Here, you can turn Smart Lock off so you’re never asked if you want to store passwords. You can also turn off the Auto sign-in option; this stores passwords still requires you to enter them, which seems pretty dumb.
At the bottom, the list displays sites you’ve told Google to never save passwords for—delete them if you want to store a password for the site in the future.
(Prepare for frustration—the more time you spend on the Saved Passwords page, the more often you’ll be asked to re-enter your Google password. But it’s for security, so don’t get too upset.)
Now skip back to the My Account page to get into the Privacy Checkup, a multi-step process that lets you review how Google uses your data.
Step one lets you manage what you share on YouTube; the videos you like and save, the channels to which you subscribe, and what shows up on your YouTube activity feed. You can also use this page to limit what happens on connected accounts like Twitter, and manage the privacy of videos you upload (public, private, or unlisted).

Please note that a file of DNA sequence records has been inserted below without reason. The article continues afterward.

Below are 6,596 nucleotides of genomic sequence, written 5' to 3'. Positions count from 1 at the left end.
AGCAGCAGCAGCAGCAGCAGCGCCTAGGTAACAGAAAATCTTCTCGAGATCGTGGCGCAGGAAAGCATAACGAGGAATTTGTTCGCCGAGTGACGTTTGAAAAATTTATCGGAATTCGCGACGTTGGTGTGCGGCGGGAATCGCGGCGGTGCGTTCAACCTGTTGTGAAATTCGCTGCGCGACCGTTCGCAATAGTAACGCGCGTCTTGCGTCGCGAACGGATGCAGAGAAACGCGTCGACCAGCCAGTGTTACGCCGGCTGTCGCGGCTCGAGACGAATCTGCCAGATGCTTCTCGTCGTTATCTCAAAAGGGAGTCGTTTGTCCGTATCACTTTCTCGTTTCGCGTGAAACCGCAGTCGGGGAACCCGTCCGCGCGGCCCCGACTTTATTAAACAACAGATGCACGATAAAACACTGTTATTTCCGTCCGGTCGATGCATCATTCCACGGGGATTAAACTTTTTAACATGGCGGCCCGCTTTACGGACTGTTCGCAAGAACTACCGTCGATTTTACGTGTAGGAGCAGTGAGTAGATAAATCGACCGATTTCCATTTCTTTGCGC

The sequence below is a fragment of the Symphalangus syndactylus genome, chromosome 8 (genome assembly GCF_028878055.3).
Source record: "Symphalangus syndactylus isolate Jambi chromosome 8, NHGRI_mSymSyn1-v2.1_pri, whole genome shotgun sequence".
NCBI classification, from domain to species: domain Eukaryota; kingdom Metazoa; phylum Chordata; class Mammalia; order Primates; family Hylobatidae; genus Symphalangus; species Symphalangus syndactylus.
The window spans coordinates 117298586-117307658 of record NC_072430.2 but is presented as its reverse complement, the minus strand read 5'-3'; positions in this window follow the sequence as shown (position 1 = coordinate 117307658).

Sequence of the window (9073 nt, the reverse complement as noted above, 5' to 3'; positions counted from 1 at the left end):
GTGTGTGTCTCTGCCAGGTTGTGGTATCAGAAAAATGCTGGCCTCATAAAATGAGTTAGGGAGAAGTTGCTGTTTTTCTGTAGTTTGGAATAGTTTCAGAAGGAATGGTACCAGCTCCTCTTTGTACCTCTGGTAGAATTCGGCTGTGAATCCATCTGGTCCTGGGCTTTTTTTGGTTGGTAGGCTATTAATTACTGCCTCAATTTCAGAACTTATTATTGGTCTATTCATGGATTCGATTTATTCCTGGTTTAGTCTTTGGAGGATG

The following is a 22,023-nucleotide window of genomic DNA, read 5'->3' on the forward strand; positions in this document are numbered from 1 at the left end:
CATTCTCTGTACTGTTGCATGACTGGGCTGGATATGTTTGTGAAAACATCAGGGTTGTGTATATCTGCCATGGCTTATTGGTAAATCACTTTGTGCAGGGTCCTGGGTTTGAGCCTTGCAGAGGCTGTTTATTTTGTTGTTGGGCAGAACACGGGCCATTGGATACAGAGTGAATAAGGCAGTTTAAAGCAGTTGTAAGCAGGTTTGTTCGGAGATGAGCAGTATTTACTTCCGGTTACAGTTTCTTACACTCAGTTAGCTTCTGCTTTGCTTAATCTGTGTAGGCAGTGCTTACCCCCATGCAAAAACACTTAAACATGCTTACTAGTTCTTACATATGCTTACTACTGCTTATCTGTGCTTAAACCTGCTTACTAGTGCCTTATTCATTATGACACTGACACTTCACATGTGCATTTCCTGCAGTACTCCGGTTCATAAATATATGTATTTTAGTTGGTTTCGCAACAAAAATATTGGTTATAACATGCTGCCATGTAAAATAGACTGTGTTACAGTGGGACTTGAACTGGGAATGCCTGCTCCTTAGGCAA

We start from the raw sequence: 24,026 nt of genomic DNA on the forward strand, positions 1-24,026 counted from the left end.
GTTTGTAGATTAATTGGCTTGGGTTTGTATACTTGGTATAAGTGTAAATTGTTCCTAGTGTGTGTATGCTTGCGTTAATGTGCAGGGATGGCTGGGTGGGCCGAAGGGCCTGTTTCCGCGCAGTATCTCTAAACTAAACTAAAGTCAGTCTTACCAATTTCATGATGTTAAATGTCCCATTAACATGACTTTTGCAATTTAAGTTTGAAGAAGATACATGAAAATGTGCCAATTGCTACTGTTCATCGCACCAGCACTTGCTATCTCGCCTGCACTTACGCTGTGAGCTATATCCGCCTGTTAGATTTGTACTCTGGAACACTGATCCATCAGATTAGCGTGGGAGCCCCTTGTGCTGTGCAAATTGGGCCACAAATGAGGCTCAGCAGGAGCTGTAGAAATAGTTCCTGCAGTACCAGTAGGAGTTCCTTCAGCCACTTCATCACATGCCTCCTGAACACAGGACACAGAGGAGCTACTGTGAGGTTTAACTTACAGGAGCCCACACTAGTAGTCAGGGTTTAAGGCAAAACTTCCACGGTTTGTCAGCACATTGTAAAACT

Google Photos privacy is next. The options are limited to turning off the ability for better face matching, and the far more important option: removing geo-location on items shared by a link. That means if you share a photo of yourself, a stalker type can’t look at the metadata on the image and pinpoint your location. Not that it only applies to content shared via a link. (Here’s how to turn off all Google Location History.)
The Help People Connect with you option is about hiding your registered phone numbers on Google, so they can’t be used by others to find you for things like a video chat. If you have a Google Voice account, it will also appear here. Uncheck all the boxes to make them private.